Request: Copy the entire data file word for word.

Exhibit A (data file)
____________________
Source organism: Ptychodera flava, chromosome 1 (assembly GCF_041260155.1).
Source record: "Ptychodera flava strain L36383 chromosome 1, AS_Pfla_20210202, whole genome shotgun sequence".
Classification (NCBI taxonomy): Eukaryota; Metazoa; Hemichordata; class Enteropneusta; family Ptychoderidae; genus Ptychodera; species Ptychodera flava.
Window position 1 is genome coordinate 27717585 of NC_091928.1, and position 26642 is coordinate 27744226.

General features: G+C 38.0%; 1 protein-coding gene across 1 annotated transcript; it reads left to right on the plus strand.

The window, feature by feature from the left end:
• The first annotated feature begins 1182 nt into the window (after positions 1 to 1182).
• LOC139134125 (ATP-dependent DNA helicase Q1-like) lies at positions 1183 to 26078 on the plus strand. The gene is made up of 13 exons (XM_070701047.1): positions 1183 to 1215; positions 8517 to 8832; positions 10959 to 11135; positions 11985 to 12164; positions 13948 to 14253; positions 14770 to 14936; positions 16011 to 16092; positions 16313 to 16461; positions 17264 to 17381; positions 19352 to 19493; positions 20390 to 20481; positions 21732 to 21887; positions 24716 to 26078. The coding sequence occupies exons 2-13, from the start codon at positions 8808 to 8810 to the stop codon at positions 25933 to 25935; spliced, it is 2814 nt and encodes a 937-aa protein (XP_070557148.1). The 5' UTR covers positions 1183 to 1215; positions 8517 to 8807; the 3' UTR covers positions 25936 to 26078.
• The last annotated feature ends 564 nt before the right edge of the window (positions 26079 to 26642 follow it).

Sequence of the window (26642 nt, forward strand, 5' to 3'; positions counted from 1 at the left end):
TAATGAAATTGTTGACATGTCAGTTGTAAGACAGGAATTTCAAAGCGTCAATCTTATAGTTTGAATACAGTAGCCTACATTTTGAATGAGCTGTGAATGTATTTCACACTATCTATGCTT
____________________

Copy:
Source organism: Ptychodera flava, chromosome 1 (assembly GCF_041260155.1).
Source record: "Ptychodera flava strain L36383 chromosome 1, AS_Pfla_20210202, whole genome shotgun sequence".
Classification (NCBI taxonomy): Eukaryota; Metazoa; Hemichordata; class Enteropneusta; family Ptychoderidae; genus Ptychodera; species Ptychodera flava.
Window position 1 is genome coordinate 27717585 of NC_091928.1, and position 26642 is coordinate 27744226.

General features: G+C 38.0%; 1 protein-coding gene across 1 annotated transcript; it reads left to right on the plus strand.

The window, feature by feature from the left end:
• The first annotated feature begins 1182 nt into the window (after positions 1 to 1182).
• LOC139134125 (ATP-dependent DNA helicase Q1-like) lies at positions 1183 to 26078 on the plus strand. The gene is made up of 13 exons (XM_070701047.1): positions 1183 to 1215; positions 8517 to 8832; positions 10959 to 11135; positions 11985 to 12164; positions 13948 to 14253; positions 14770 to 14936; positions 16011 to 16092; positions 16313 to 16461; positions 17264 to 17381; positions 19352 to 19493; positions 20390 to 20481; positions 21732 to 21887; positions 24716 to 26078. The coding sequence occupies exons 2-13, from the start codon at positions 8808 to 8810 to the stop codon at positions 25933 to 25935; spliced, it is 2814 nt and encodes a 937-aa protein (XP_070557148.1). The 5' UTR covers positions 1183 to 1215; positions 8517 to 8807; the 3' UTR covers positions 25936 to 26078.
• The last annotated feature ends 564 nt before the right edge of the window (positions 26079 to 26642 follow it).

Sequence of the window (26642 nt, forward strand, 5' to 3'; positions counted from 1 at the left end):
TAATGAAATTGTTGACATGTCAGTTGTAAGACAGGAATTTCAAAGCGTCAATCTTATAGTTTGAATACAGTAGCCTACATTTTGAATGAGCTGTGAATGTATTTCACACTATCTATGCTT